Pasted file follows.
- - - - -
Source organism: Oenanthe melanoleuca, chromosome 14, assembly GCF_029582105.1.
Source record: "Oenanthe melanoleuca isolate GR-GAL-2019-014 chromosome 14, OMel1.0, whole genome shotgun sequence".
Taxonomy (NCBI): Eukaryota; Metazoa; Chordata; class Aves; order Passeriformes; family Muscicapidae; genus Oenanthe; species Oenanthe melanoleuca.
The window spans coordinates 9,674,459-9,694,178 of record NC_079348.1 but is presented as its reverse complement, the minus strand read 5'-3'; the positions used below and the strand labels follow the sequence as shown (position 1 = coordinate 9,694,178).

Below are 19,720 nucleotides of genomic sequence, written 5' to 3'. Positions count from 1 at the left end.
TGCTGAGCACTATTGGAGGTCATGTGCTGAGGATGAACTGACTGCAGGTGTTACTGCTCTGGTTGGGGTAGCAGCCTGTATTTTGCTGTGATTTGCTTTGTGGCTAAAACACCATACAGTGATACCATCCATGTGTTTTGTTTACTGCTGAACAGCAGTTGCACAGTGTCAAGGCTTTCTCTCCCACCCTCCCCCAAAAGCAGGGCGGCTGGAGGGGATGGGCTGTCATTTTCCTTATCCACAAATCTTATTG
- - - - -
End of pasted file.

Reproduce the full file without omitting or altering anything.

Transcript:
Source organism: Oenanthe melanoleuca, chromosome 14, assembly GCF_029582105.1.
Source record: "Oenanthe melanoleuca isolate GR-GAL-2019-014 chromosome 14, OMel1.0, whole genome shotgun sequence".
Taxonomy (NCBI): Eukaryota; Metazoa; Chordata; class Aves; order Passeriformes; family Muscicapidae; genus Oenanthe; species Oenanthe melanoleuca.
The window spans coordinates 9,674,459-9,694,178 of record NC_079348.1 but is presented as its reverse complement, the minus strand read 5'-3'; the positions used below and the strand labels follow the sequence as shown (position 1 = coordinate 9,694,178).

Below are 19,720 nucleotides of genomic sequence, written 5' to 3'. Positions count from 1 at the left end.
TGCTGAGCACTATTGGAGGTCATGTGCTGAGGATGAACTGACTGCAGGTGTTACTGCTCTGGTTGGGGTAGCAGCCTGTATTTTGCTGTGATTTGCTTTGTGGCTAAAACACCATACAGTGATACCATCCATGTGTTTTGTTTACTGCTGAACAGCAGTTGCACAGTGTCAAGGCTTTCTCTCCCACCCTCCCCCAAAAGCAGGGCGGCTGGAGGGGATGGGCTGTCATTTTCCTTATCCACAAATCTTATTG